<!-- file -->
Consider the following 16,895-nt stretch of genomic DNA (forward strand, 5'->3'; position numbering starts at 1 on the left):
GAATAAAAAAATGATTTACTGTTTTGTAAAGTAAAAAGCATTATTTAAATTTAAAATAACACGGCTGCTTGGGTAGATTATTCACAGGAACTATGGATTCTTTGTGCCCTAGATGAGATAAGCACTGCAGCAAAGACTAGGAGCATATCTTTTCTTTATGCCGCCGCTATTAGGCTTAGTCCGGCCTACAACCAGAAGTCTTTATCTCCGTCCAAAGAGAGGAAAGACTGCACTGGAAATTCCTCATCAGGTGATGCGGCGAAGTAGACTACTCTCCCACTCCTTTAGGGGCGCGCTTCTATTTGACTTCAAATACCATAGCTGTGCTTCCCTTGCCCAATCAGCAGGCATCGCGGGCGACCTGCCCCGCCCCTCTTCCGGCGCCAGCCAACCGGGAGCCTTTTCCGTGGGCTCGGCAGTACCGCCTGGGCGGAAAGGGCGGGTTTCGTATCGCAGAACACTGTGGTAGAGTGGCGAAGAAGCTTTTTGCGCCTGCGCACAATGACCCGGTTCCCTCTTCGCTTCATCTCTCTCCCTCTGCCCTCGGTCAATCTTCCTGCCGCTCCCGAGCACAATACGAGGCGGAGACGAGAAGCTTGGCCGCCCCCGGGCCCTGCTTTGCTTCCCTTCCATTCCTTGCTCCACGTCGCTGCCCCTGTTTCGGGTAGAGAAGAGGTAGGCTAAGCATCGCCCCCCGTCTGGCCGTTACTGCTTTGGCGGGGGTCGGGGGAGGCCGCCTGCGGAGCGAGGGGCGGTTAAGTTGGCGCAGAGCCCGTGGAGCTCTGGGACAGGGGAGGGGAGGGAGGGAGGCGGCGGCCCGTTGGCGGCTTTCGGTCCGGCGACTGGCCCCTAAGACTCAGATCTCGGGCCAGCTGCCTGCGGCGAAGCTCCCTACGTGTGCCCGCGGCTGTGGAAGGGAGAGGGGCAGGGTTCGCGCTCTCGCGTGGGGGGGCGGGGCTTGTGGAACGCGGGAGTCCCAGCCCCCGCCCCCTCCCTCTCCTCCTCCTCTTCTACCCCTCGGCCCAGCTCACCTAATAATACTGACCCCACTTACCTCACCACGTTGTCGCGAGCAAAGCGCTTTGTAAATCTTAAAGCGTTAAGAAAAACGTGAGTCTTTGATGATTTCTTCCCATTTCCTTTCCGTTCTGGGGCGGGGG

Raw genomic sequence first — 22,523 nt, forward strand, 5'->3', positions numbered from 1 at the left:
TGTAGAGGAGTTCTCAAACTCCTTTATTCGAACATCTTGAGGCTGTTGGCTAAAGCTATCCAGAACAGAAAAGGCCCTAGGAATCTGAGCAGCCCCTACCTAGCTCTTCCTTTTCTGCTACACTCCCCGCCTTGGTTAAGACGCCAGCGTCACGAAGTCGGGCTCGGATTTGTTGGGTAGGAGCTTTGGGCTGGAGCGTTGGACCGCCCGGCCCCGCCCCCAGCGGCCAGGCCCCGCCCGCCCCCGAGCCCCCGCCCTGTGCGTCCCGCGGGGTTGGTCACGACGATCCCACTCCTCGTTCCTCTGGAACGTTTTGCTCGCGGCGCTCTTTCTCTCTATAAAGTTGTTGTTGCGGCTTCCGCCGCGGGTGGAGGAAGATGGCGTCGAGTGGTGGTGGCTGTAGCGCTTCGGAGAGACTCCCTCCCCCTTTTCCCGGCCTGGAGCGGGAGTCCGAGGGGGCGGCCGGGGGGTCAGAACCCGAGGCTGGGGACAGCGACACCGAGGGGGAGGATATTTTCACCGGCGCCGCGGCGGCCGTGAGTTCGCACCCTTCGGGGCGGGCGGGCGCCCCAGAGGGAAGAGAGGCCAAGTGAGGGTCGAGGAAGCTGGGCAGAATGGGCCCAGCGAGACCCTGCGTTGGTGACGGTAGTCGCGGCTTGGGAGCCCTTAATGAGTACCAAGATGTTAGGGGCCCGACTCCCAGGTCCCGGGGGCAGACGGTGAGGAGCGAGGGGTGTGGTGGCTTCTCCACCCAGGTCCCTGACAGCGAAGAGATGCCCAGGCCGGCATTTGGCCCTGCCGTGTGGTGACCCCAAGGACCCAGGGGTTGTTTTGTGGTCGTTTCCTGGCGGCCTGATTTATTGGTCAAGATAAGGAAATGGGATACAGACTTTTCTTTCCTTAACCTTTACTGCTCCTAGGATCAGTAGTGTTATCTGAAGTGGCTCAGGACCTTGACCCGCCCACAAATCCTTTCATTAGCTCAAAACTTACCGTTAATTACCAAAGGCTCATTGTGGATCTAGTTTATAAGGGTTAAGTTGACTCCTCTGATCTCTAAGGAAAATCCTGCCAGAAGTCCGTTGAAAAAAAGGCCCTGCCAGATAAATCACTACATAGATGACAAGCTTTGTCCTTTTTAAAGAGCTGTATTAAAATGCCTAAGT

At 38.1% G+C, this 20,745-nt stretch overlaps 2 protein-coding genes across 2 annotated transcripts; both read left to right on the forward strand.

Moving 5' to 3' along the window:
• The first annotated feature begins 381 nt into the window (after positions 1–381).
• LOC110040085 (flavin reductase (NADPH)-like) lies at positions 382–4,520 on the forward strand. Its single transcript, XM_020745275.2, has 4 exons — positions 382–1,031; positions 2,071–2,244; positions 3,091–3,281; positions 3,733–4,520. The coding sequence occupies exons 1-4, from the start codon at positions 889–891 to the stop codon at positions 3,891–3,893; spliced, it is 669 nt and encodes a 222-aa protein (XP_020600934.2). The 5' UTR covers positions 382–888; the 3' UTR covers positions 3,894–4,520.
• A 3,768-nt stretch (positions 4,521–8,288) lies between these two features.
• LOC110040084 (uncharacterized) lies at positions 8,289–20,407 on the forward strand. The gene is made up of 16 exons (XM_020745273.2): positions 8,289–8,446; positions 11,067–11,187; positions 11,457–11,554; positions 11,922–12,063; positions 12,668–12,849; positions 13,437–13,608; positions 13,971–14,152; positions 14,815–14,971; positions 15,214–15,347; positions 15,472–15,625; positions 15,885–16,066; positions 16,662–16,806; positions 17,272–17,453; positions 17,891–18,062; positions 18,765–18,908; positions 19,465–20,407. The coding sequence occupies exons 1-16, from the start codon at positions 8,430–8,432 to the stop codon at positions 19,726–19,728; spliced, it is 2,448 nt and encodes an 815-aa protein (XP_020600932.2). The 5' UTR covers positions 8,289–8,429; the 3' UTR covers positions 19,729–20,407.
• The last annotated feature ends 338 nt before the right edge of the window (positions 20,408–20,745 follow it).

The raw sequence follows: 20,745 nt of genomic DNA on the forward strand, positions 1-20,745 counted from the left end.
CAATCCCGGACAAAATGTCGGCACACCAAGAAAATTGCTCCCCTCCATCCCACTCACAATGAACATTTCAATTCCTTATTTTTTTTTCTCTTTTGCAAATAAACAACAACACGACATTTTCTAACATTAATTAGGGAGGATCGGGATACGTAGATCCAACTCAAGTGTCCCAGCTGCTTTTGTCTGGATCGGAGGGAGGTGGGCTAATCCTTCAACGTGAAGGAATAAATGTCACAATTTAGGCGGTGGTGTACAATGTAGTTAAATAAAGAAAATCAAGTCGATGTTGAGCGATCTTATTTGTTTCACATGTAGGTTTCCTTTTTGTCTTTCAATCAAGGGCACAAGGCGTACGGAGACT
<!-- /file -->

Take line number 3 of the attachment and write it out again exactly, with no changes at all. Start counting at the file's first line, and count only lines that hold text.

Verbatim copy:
Raw genomic sequence first — 22,523 nt, forward strand, 5'->3', positions numbered from 1 at the left: